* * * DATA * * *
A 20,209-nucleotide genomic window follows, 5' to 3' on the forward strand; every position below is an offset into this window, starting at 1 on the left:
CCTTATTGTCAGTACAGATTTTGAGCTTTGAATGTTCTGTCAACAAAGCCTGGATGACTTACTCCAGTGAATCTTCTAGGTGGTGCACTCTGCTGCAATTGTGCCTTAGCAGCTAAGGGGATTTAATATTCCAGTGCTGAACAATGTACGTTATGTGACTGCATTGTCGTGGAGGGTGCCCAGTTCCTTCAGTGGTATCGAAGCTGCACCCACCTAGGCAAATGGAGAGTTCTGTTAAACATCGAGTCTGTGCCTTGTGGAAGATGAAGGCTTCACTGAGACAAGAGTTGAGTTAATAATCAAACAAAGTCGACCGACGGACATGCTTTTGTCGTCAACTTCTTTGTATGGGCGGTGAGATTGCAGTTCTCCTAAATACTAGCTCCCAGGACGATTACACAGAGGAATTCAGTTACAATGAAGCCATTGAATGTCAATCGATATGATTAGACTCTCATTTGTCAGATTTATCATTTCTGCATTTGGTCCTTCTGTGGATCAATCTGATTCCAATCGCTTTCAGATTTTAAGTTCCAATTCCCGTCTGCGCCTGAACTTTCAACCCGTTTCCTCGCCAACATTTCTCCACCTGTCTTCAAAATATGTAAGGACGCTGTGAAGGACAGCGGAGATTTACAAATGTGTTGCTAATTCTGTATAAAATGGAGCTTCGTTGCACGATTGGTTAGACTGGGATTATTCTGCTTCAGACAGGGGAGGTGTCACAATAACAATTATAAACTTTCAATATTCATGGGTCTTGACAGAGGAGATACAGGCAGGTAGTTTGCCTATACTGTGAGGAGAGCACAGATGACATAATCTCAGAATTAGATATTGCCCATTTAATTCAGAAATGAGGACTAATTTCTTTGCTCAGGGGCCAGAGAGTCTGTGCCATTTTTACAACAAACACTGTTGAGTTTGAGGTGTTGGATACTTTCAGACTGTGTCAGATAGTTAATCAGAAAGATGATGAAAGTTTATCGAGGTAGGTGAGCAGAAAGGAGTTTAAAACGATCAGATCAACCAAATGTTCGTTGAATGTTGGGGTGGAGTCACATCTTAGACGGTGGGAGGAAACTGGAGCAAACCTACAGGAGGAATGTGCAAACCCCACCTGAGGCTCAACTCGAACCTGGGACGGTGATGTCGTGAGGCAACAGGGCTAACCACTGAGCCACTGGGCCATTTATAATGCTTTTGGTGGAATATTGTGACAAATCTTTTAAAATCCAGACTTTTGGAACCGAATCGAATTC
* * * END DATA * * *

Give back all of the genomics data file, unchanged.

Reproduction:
A 20,209-nucleotide genomic window follows, 5' to 3' on the forward strand; every position below is an offset into this window, starting at 1 on the left:
CCTTATTGTCAGTACAGATTTTGAGCTTTGAATGTTCTGTCAACAAAGCCTGGATGACTTACTCCAGTGAATCTTCTAGGTGGTGCACTCTGCTGCAATTGTGCCTTAGCAGCTAAGGGGATTTAATATTCCAGTGCTGAACAATGTACGTTATGTGACTGCATTGTCGTGGAGGGTGCCCAGTTCCTTCAGTGGTATCGAAGCTGCACCCACCTAGGCAAATGGAGAGTTCTGTTAAACATCGAGTCTGTGCCTTGTGGAAGATGAAGGCTTCACTGAGACAAGAGTTGAGTTAATAATCAAACAAAGTCGACCGACGGACATGCTTTTGTCGTCAACTTCTTTGTATGGGCGGTGAGATTGCAGTTCTCCTAAATACTAGCTCCCAGGACGATTACACAGAGGAATTCAGTTACAATGAAGCCATTGAATGTCAATCGATATGATTAGACTCTCATTTGTCAGATTTATCATTTCTGCATTTGGTCCTTCTGTGGATCAATCTGATTCCAATCGCTTTCAGATTTTAAGTTCCAATTCCCGTCTGCGCCTGAACTTTCAACCCGTTTCCTCGCCAACATTTCTCCACCTGTCTTCAAAATATGTAAGGACGCTGTGAAGGACAGCGGAGATTTACAAATGTGTTGCTAATTCTGTATAAAATGGAGCTTCGTTGCACGATTGGTTAGACTGGGATTATTCTGCTTCAGACAGGGGAGGTGTCACAATAACAATTATAAACTTTCAATATTCATGGGTCTTGACAGAGGAGATACAGGCAGGTAGTTTGCCTATACTGTGAGGAGAGCACAGATGACATAATCTCAGAATTAGATATTGCCCATTTAATTCAGAAATGAGGACTAATTTCTTTGCTCAGGGGCCAGAGAGTCTGTGCCATTTTTACAACAAACACTGTTGAGTTTGAGGTGTTGGATACTTTCAGACTGTGTCAGATAGTTAATCAGAAAGATGATGAAAGTTTATCGAGGTAGGTGAGCAGAAAGGAGTTTAAAACGATCAGATCAACCAAATGTTCGTTGAATGTTGGGGTGGAGTCACATCTTAGACGGTGGGAGGAAACTGGAGCAAACCTACAGGAGGAATGTGCAAACCCCACCTGAGGCTCAACTCGAACCTGGGACGGTGATGTCGTGAGGCAACAGGGCTAACCACTGAGCCACTGGGCCATTTATAATGCTTTTGGTGGAATATTGTGACAAATCTTTTAAAATCCAGACTTTTGGAACCGAATCGAATTC